The COVID-19 pandemic and the recent oil price collapse has evidenced once again Colombia’s heavy reliance on oil exports. Will the implementation of paperless trade and an Internet of rules prepare Colombian economy to a Post-COVID-19 Global Economic Rebound?

Colombia tested positive for oil-dependence

After the first case of coronavirus was confirmed on early March, the Colombian government issued Decree 457 of 2020 that introduced a national lockdown for slowing the spread of the coronavirus. Amid the COVID-19 pandemic, Colombia’s central bank has forecasted that the Colombian economy will contract by between 2 and 7 per cent. In fact, according to Colombia’s National Statistics Department, the economic shutdown associated with the pandemic has affected the Colombian exportations that presented last March a decrease of 28.5 percent decrease compared to March 2019. As the bulk of the export slowdown was mainly explained by a 52 percent plunge of fuels and other extractive exports, the pandemic is reiterating a constant diagnosis of the Colombian economy: it has a high dependence on oil exports.

To avoid that the coronavirus disruption and the price war in the oil market turns the Colombian economy more vulnerable, the Colombian government should aim its efforts in reverting oil dependency as these exports account for 39.0% of the total FOB value of exports. However, instead of selecting winners and losers through industrial policy, Colombia should accelerate the digital transformation of trade for making more competitive its non-oil exportations in the global markets. This include developing paperless customs declaration systems as well as developing an Internet of rules.

Digital Healing – Enhancing Export Competitiveness through paperless trade

According to the 2020 World Bank’s indicator of “Trading across Borders” that refers to the time and costs associated with the logistical process of exporting and importing goods, Colombia ranks in 133 out of 190 countries. In comparison to other Latin American countries, Colombia performed worse than Peru, Mexico, Brazil and Argentina. In fact, as evidenced in Figure 1, in every indicator of the Trading across Borders, it was found that exporting is more expensive in Colombia in comparison to the average country in Latin America and that either export from or importing to Colombia takes longer than the average Latin-American country.

Considering the extensive time of cross border trade in Colombia and that as Groenfeldt (2017) findings suggest that the cost of the trade-related paperwork processing is estimated to be between 15 percent and 50 percent of the costs of physical transport, the implementation of a national policy to ensure that the border agency procedures are more transparent, direct and efficient, fostering better conditions of competitiveness of national goods is considered necessary for the Government of Colombia.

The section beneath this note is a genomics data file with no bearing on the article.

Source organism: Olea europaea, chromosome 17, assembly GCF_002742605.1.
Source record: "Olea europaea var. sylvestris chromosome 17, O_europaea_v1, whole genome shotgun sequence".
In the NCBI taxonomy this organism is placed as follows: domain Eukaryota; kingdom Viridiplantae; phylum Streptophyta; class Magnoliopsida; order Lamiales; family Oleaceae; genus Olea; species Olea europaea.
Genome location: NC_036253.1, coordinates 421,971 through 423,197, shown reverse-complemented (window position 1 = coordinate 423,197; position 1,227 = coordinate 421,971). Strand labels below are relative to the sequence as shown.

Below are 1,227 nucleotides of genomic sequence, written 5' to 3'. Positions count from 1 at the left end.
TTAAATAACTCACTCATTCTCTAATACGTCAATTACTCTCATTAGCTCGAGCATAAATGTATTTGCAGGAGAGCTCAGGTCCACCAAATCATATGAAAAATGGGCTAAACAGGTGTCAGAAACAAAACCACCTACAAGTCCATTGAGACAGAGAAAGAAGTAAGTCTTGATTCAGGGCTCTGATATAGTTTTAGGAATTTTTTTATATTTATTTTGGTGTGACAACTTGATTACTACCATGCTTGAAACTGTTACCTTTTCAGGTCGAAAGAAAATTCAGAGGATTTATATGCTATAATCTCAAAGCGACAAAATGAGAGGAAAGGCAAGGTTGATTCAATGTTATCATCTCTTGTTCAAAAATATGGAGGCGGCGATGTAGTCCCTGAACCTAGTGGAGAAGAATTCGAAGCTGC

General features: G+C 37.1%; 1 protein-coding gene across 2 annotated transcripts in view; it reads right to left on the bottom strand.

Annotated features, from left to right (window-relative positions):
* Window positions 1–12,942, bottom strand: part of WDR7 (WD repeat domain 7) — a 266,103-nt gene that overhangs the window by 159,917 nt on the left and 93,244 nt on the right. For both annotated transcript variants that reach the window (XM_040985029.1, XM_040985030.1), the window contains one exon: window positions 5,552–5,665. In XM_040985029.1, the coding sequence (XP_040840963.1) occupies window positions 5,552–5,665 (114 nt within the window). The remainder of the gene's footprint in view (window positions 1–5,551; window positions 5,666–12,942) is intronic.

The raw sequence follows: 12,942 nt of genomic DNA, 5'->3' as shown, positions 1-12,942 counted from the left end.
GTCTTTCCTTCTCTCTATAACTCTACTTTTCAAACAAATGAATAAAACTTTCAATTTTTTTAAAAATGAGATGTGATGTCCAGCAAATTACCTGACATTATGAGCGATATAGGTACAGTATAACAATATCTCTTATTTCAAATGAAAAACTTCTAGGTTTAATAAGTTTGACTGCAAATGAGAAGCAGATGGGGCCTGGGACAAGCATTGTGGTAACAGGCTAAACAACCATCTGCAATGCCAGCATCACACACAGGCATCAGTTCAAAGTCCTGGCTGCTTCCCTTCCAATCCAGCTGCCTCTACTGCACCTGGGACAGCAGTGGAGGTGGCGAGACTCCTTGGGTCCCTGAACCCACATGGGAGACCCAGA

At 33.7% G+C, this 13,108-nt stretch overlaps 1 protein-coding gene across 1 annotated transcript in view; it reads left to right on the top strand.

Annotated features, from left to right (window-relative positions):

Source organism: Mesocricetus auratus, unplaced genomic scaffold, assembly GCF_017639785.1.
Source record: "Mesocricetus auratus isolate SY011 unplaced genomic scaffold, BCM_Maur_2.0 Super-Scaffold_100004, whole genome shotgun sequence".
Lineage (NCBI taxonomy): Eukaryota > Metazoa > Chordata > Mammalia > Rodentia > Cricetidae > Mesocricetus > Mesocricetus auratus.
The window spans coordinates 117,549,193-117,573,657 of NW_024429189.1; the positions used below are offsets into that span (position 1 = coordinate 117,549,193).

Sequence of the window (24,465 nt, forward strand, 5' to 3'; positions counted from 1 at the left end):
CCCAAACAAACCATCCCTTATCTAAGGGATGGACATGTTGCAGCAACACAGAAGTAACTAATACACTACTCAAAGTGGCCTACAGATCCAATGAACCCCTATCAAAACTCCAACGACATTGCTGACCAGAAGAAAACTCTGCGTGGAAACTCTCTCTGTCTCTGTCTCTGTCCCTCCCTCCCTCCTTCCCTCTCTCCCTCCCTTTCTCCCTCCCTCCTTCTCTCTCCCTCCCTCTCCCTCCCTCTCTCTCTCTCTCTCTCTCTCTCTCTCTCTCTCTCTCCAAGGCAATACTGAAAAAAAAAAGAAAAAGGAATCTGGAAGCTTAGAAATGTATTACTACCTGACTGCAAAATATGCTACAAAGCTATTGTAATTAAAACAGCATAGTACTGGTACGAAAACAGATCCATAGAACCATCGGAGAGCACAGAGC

Blockchain could promote not only a paperless trade but an intelligent logistics chain that provides solutions in this complex ecosystem characterized by a variety and volume of actors, transactions, operations and rules. For instance, blockchain could allow the development of digital document transfer mechanisms that facilitate the traceability of the cargo, thus facilitating document management. It can also bring advantages for authorities given that transactions are observed in real time, improving the quality of information for the exercise of risk management. In this sense, Cram-Martos (2018) finds that having transactions recorded in a blockchain contributes to the digitization of transactions and reduces the number of physical documents, printed certificates, and reports for its purely digital version.

Not an easy road

Although the transition to a paperless trade in Colombia seems as the obvious response to make Colombian exports more competitive, it is not possible to anticipate a rapid transformation due to the heterogeneous levels of internet penetration in Colombia. While in Bogota, the capital city of Colombia, only 9 percent of the population does not have access to broadband internet, in the rural areas of Colombia the 30 percent of the households do not count with broadband internet.

In concrete according to Colombia’s National Statistics Department and the Ministry of Information Technologies and Communications (2018), 93 per cent of the total population centres do not have 4G infrastructure, 88 per cent do not have 3G infrastructure and 75 per cent do not count with 2G infrastructure.